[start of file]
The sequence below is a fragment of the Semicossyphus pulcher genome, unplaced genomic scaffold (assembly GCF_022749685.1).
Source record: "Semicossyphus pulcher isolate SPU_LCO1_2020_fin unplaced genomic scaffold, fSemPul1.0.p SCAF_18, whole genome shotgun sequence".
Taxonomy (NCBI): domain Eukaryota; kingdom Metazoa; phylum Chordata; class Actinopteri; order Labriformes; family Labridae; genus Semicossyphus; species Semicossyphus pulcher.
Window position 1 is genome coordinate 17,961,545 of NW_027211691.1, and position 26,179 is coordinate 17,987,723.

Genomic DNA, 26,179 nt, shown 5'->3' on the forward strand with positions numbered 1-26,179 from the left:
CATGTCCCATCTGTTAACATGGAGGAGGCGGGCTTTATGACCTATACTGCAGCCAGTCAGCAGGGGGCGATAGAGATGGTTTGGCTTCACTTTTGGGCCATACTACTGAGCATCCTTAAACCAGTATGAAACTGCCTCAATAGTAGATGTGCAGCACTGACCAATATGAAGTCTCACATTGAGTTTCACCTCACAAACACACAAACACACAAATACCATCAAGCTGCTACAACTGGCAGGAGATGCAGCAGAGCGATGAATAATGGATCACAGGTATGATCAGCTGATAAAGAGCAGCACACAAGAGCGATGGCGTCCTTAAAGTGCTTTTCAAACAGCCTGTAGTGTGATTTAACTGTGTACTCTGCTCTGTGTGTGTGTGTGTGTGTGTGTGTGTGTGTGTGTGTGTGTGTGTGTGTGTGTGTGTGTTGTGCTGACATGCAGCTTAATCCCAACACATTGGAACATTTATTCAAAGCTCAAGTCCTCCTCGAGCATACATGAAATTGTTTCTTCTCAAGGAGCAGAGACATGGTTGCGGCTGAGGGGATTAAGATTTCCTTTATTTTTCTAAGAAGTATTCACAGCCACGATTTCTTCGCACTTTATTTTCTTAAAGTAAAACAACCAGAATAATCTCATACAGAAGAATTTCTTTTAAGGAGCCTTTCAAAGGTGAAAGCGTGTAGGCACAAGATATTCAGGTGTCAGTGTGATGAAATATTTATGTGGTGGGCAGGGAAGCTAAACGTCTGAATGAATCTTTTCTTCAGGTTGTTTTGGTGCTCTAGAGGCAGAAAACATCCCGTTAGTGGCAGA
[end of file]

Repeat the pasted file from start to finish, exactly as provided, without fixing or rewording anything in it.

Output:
The sequence below is a fragment of the Semicossyphus pulcher genome, unplaced genomic scaffold (assembly GCF_022749685.1).
Source record: "Semicossyphus pulcher isolate SPU_LCO1_2020_fin unplaced genomic scaffold, fSemPul1.0.p SCAF_18, whole genome shotgun sequence".
Taxonomy (NCBI): domain Eukaryota; kingdom Metazoa; phylum Chordata; class Actinopteri; order Labriformes; family Labridae; genus Semicossyphus; species Semicossyphus pulcher.
Window position 1 is genome coordinate 17,961,545 of NW_027211691.1, and position 26,179 is coordinate 17,987,723.

Genomic DNA, 26,179 nt, shown 5'->3' on the forward strand with positions numbered 1-26,179 from the left:
CATGTCCCATCTGTTAACATGGAGGAGGCGGGCTTTATGACCTATACTGCAGCCAGTCAGCAGGGGGCGATAGAGATGGTTTGGCTTCACTTTTGGGCCATACTACTGAGCATCCTTAAACCAGTATGAAACTGCCTCAATAGTAGATGTGCAGCACTGACCAATATGAAGTCTCACATTGAGTTTCACCTCACAAACACACAAACACACAAATACCATCAAGCTGCTACAACTGGCAGGAGATGCAGCAGAGCGATGAATAATGGATCACAGGTATGATCAGCTGATAAAGAGCAGCACACAAGAGCGATGGCGTCCTTAAAGTGCTTTTCAAACAGCCTGTAGTGTGATTTAACTGTGTACTCTGCTCTGTGTGTGTGTGTGTGTGTGTGTGTGTGTGTGTGTGTGTGTGTGTGTGTGTGTGTGTGTTGTGCTGACATGCAGCTTAATCCCAACACATTGGAACATTTATTCAAAGCTCAAGTCCTCCTCGAGCATACATGAAATTGTTTCTTCTCAAGGAGCAGAGACATGGTTGCGGCTGAGGGGATTAAGATTTCCTTTATTTTTCTAAGAAGTATTCACAGCCACGATTTCTTCGCACTTTATTTTCTTAAAGTAAAACAACCAGAATAATCTCATACAGAAGAATTTCTTTTAAGGAGCCTTTCAAAGGTGAAAGCGTGTAGGCACAAGATATTCAGGTGTCAGTGTGATGAAATATTTATGTGGTGGGCAGGGAAGCTAAACGTCTGAATGAATCTTTTCTTCAGGTTGTTTTGGTGCTCTAGAGGCAGAAAACATCCCGTTAGTGGCAGA